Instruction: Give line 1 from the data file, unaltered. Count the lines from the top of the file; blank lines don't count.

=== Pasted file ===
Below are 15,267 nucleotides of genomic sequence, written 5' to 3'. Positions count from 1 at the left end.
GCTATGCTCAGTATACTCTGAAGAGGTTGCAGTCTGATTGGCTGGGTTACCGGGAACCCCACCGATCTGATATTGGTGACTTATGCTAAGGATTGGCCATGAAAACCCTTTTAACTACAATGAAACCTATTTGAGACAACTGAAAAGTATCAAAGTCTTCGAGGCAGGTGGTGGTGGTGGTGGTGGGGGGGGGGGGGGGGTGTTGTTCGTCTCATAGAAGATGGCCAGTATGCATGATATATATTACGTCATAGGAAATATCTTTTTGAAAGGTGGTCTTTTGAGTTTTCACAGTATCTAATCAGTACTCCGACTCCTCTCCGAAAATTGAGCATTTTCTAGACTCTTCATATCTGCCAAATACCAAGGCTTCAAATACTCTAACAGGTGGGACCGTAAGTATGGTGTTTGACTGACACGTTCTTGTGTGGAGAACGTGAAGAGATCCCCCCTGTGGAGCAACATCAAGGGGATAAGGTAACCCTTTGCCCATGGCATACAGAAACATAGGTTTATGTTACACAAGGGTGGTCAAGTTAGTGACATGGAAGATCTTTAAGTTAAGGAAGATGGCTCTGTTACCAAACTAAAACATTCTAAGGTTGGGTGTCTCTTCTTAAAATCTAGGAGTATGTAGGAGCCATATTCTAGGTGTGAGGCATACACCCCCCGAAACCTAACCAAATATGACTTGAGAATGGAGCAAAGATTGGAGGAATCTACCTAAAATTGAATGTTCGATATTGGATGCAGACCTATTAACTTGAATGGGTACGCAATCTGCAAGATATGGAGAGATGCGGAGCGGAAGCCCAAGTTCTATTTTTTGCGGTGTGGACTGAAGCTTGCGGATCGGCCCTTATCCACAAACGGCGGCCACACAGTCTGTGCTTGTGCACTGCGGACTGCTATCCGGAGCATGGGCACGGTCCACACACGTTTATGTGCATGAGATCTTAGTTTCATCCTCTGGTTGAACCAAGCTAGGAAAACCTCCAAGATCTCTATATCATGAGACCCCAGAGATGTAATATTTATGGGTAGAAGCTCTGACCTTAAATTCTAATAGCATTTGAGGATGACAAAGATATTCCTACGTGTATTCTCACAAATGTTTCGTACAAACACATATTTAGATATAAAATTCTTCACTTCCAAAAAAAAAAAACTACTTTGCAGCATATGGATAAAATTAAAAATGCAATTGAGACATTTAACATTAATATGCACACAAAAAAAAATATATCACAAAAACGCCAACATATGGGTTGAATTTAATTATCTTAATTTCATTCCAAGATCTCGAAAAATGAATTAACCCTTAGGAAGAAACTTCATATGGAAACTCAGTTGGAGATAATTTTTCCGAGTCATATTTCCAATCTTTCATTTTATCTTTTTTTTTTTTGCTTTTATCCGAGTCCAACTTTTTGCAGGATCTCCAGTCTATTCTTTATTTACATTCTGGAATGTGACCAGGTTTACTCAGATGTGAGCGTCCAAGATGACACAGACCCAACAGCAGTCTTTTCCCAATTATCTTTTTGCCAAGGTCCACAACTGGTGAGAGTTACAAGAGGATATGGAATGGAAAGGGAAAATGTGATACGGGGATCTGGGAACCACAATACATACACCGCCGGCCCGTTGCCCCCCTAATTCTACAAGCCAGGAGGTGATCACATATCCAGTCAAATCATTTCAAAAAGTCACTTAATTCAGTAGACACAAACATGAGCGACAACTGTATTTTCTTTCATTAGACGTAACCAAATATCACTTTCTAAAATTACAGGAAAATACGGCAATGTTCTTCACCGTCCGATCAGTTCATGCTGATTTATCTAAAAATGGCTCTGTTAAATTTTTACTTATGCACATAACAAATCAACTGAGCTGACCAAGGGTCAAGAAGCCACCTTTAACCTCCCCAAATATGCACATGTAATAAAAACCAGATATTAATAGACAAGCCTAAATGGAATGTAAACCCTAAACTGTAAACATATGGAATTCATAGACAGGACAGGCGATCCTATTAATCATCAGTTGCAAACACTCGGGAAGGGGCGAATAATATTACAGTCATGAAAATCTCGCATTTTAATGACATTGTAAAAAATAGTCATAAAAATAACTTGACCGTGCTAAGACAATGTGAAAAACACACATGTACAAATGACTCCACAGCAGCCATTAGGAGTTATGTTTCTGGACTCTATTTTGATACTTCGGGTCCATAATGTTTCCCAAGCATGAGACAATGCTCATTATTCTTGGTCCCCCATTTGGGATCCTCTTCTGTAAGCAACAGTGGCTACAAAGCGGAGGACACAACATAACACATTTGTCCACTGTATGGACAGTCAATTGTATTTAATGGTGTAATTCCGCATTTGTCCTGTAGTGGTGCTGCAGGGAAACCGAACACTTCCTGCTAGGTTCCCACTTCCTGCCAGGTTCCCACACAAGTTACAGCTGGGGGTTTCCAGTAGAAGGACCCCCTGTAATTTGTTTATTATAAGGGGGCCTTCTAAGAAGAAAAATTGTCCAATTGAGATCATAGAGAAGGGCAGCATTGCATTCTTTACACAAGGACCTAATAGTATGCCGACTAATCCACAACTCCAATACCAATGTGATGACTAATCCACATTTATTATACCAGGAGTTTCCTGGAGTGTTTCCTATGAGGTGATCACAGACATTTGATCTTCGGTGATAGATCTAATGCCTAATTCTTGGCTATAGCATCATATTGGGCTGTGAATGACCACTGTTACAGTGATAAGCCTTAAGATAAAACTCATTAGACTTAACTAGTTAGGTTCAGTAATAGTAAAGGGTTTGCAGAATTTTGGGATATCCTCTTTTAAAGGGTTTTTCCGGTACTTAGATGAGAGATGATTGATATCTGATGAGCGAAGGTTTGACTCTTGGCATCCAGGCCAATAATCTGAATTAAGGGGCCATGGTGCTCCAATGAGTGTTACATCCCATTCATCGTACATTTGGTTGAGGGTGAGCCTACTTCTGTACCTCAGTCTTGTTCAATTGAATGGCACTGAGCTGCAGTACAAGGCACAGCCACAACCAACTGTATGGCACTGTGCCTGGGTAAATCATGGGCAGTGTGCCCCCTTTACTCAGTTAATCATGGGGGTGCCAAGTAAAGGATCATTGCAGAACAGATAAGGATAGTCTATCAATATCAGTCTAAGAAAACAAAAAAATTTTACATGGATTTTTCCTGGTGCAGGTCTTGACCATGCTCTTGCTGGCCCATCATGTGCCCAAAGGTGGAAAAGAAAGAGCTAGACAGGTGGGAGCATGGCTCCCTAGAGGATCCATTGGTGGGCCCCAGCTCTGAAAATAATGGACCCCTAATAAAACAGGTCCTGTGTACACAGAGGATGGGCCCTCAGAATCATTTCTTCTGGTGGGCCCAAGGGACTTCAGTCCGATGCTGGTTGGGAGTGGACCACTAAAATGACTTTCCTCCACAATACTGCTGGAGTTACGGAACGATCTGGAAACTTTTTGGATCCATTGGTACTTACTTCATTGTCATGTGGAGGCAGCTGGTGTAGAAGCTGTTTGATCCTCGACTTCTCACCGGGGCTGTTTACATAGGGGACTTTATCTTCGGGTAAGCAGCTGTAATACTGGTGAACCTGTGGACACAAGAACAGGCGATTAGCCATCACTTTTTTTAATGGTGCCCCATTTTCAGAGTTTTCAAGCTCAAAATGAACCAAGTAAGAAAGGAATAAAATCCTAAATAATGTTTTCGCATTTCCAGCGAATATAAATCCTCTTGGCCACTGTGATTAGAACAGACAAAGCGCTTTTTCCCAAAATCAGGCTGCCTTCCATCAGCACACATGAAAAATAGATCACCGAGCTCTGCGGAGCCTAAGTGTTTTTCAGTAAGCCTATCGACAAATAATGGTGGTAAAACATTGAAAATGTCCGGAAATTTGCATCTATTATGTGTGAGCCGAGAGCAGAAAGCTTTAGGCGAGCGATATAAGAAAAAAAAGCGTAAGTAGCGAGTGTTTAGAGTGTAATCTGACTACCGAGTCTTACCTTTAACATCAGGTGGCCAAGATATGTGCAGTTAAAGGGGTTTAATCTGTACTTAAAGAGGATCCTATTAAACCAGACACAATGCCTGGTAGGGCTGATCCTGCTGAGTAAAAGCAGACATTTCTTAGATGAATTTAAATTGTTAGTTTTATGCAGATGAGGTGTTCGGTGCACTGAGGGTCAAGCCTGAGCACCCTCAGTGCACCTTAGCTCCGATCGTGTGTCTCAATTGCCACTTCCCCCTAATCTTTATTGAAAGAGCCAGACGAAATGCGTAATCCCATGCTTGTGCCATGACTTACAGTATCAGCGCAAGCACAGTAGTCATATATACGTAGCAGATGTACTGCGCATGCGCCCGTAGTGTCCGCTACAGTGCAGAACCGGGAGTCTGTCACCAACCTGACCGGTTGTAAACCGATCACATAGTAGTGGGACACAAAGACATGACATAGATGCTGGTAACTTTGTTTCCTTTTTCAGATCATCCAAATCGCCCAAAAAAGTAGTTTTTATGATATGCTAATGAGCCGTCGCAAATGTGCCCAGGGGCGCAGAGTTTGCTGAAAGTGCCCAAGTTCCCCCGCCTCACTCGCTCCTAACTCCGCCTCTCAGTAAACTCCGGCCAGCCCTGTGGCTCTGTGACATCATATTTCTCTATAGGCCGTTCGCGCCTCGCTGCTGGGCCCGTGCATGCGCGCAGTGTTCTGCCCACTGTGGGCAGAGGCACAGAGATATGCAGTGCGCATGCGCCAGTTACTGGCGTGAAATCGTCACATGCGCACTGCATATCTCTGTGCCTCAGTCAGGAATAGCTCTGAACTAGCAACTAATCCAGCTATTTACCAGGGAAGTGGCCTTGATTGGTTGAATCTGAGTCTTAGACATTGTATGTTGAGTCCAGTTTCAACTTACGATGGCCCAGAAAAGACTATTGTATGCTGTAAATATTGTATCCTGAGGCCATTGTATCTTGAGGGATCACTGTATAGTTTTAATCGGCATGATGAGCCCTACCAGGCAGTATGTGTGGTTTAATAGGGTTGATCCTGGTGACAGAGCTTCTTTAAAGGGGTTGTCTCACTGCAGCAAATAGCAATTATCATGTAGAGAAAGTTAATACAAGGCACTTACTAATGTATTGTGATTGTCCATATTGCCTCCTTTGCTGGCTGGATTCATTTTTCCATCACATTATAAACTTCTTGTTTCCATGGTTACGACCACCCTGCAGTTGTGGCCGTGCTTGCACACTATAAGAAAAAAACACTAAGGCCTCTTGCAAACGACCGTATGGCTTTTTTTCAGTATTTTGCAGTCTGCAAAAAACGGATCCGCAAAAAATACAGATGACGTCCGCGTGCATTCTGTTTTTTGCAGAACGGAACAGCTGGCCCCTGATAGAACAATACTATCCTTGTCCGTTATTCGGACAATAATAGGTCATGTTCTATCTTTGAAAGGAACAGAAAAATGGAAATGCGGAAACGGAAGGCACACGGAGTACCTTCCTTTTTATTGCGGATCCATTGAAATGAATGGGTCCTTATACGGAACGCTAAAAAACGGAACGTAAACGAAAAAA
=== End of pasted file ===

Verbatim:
Below are 15,267 nucleotides of genomic sequence, written 5' to 3'. Positions count from 1 at the left end.